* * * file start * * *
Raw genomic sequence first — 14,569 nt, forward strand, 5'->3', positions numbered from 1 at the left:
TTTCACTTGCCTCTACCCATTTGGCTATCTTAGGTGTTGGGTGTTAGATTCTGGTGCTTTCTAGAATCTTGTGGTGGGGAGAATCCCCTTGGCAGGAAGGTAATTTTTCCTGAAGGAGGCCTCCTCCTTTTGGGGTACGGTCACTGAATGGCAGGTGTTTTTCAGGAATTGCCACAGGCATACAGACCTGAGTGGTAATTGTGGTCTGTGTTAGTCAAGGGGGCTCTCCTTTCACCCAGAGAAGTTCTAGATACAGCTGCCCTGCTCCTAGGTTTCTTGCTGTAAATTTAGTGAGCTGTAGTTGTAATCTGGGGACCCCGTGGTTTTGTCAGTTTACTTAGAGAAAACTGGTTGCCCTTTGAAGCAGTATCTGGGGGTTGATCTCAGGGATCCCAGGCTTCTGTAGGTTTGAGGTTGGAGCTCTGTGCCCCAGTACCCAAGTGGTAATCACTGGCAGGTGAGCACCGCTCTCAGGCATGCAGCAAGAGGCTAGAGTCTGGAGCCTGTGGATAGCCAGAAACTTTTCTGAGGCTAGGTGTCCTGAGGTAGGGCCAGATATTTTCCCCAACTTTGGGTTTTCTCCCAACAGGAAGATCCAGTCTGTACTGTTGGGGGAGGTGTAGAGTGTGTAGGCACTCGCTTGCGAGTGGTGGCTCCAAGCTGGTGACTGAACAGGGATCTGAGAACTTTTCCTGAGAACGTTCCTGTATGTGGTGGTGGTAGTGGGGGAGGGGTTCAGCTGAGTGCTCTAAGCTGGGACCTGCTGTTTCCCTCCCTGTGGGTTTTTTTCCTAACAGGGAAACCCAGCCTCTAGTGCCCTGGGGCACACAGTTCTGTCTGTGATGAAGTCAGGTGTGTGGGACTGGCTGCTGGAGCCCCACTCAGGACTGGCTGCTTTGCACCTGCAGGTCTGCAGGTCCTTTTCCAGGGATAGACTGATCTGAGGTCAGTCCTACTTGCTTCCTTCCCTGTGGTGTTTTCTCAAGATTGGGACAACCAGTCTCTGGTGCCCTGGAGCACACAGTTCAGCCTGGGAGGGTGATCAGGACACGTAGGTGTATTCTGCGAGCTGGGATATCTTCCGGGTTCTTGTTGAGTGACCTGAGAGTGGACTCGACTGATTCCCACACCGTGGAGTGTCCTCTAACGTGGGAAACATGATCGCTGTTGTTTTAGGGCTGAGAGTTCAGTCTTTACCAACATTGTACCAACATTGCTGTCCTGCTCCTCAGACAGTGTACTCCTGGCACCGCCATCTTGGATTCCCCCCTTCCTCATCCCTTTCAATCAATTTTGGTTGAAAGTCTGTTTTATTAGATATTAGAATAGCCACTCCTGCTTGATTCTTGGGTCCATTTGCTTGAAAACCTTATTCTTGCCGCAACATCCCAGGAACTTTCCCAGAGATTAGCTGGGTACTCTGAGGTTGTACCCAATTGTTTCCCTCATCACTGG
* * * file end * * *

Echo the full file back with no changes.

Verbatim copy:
Raw genomic sequence first — 14,569 nt, forward strand, 5'->3', positions numbered from 1 at the left:
TTTCACTTGCCTCTACCCATTTGGCTATCTTAGGTGTTGGGTGTTAGATTCTGGTGCTTTCTAGAATCTTGTGGTGGGGAGAATCCCCTTGGCAGGAAGGTAATTTTTCCTGAAGGAGGCCTCCTCCTTTTGGGGTACGGTCACTGAATGGCAGGTGTTTTTCAGGAATTGCCACAGGCATACAGACCTGAGTGGTAATTGTGGTCTGTGTTAGTCAAGGGGGCTCTCCTTTCACCCAGAGAAGTTCTAGATACAGCTGCCCTGCTCCTAGGTTTCTTGCTGTAAATTTAGTGAGCTGTAGTTGTAATCTGGGGACCCCGTGGTTTTGTCAGTTTACTTAGAGAAAACTGGTTGCCCTTTGAAGCAGTATCTGGGGGTTGATCTCAGGGATCCCAGGCTTCTGTAGGTTTGAGGTTGGAGCTCTGTGCCCCAGTACCCAAGTGGTAATCACTGGCAGGTGAGCACCGCTCTCAGGCATGCAGCAAGAGGCTAGAGTCTGGAGCCTGTGGATAGCCAGAAACTTTTCTGAGGCTAGGTGTCCTGAGGTAGGGCCAGATATTTTCCCCAACTTTGGGTTTTCTCCCAACAGGAAGATCCAGTCTGTACTGTTGGGGGAGGTGTAGAGTGTGTAGGCACTCGCTTGCGAGTGGTGGCTCCAAGCTGGTGACTGAACAGGGATCTGAGAACTTTTCCTGAGAACGTTCCTGTATGTGGTGGTGGTAGTGGGGGAGGGGTTCAGCTGAGTGCTCTAAGCTGGGACCTGCTGTTTCCCTCCCTGTGGGTTTTTTTCCTAACAGGGAAACCCAGCCTCTAGTGCCCTGGGGCACACAGTTCTGTCTGTGATGAAGTCAGGTGTGTGGGACTGGCTGCTGGAGCCCCACTCAGGACTGGCTGCTTTGCACCTGCAGGTCTGCAGGTCCTTTTCCAGGGATAGACTGATCTGAGGTCAGTCCTACTTGCTTCCTTCCCTGTGGTGTTTTCTCAAGATTGGGACAACCAGTCTCTGGTGCCCTGGAGCACACAGTTCAGCCTGGGAGGGTGATCAGGACACGTAGGTGTATTCTGCGAGCTGGGATATCTTCCGGGTTCTTGTTGAGTGACCTGAGAGTGGACTCGACTGATTCCCACACCGTGGAGTGTCCTCTAACGTGGGAAACATGATCGCTGTTGTTTTAGGGCTGAGAGTTCAGTCTTTACCAACATTGTACCAACATTGCTGTCCTGCTCCTCAGACAGTGTACTCCTGGCACCGCCATCTTGGATTCCCCCCTTCCTCATCCCTTTCAATCAATTTTGGTTGAAAGTCTGTTTTATTAGATATTAGAATAGCCACTCCTGCTTGATTCTTGGGTCCATTTGCTTGAAAACCTTATTCTTGCCGCAACATCCCAGGAACTTTCCCAGAGATTAGCTGGGTACTCTGAGGTTGTACCCAATTGTTTCCCTCATCACTGG